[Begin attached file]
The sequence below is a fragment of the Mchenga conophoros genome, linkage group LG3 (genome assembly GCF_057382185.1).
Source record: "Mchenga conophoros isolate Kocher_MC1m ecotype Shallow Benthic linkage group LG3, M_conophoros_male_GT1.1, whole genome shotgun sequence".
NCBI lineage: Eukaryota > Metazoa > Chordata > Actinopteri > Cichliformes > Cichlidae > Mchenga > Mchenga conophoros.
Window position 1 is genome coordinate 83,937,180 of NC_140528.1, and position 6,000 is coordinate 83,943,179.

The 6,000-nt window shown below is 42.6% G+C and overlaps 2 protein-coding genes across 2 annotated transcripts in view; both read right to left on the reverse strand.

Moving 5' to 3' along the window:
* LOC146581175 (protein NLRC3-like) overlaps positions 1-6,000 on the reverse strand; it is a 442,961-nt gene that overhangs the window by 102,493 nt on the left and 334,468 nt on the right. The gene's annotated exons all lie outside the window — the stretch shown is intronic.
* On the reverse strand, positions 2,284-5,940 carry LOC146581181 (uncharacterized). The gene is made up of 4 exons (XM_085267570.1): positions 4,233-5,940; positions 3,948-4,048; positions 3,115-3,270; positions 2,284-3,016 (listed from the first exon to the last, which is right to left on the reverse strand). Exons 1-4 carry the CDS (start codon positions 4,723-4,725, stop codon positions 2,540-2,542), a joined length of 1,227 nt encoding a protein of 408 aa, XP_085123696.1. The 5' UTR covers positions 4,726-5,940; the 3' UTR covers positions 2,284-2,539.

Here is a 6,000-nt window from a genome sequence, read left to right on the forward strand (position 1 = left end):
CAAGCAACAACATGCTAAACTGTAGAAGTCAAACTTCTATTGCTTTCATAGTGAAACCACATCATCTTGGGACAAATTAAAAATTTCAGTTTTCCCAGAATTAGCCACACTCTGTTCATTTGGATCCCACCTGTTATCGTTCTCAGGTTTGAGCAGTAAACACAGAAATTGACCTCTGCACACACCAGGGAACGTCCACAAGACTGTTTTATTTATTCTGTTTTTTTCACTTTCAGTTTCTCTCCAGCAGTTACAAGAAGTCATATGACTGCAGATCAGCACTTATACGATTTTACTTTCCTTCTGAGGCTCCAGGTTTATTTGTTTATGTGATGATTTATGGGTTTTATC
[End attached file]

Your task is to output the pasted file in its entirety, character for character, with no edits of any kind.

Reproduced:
The sequence below is a fragment of the Mchenga conophoros genome, linkage group LG3 (genome assembly GCF_057382185.1).
Source record: "Mchenga conophoros isolate Kocher_MC1m ecotype Shallow Benthic linkage group LG3, M_conophoros_male_GT1.1, whole genome shotgun sequence".
NCBI lineage: Eukaryota > Metazoa > Chordata > Actinopteri > Cichliformes > Cichlidae > Mchenga > Mchenga conophoros.
Window position 1 is genome coordinate 83,937,180 of NC_140528.1, and position 6,000 is coordinate 83,943,179.

The 6,000-nt window shown below is 42.6% G+C and overlaps 2 protein-coding genes across 2 annotated transcripts in view; both read right to left on the reverse strand.

Moving 5' to 3' along the window:
* LOC146581175 (protein NLRC3-like) overlaps positions 1-6,000 on the reverse strand; it is a 442,961-nt gene that overhangs the window by 102,493 nt on the left and 334,468 nt on the right. The gene's annotated exons all lie outside the window — the stretch shown is intronic.
* On the reverse strand, positions 2,284-5,940 carry LOC146581181 (uncharacterized). The gene is made up of 4 exons (XM_085267570.1): positions 4,233-5,940; positions 3,948-4,048; positions 3,115-3,270; positions 2,284-3,016 (listed from the first exon to the last, which is right to left on the reverse strand). Exons 1-4 carry the CDS (start codon positions 4,723-4,725, stop codon positions 2,540-2,542), a joined length of 1,227 nt encoding a protein of 408 aa, XP_085123696.1. The 5' UTR covers positions 4,726-5,940; the 3' UTR covers positions 2,284-2,539.

Here is a 6,000-nt window from a genome sequence, read left to right on the forward strand (position 1 = left end):
CAAGCAACAACATGCTAAACTGTAGAAGTCAAACTTCTATTGCTTTCATAGTGAAACCACATCATCTTGGGACAAATTAAAAATTTCAGTTTTCCCAGAATTAGCCACACTCTGTTCATTTGGATCCCACCTGTTATCGTTCTCAGGTTTGAGCAGTAAACACAGAAATTGACCTCTGCACACACCAGGGAACGTCCACAAGACTGTTTTATTTATTCTGTTTTTTTCACTTTCAGTTTCTCTCCAGCAGTTACAAGAAGTCATATGACTGCAGATCAGCACTTATACGATTTTACTTTCCTTCTGAGGCTCCAGGTTTATTTGTTTATGTGATGATTTATGGGTTTTATC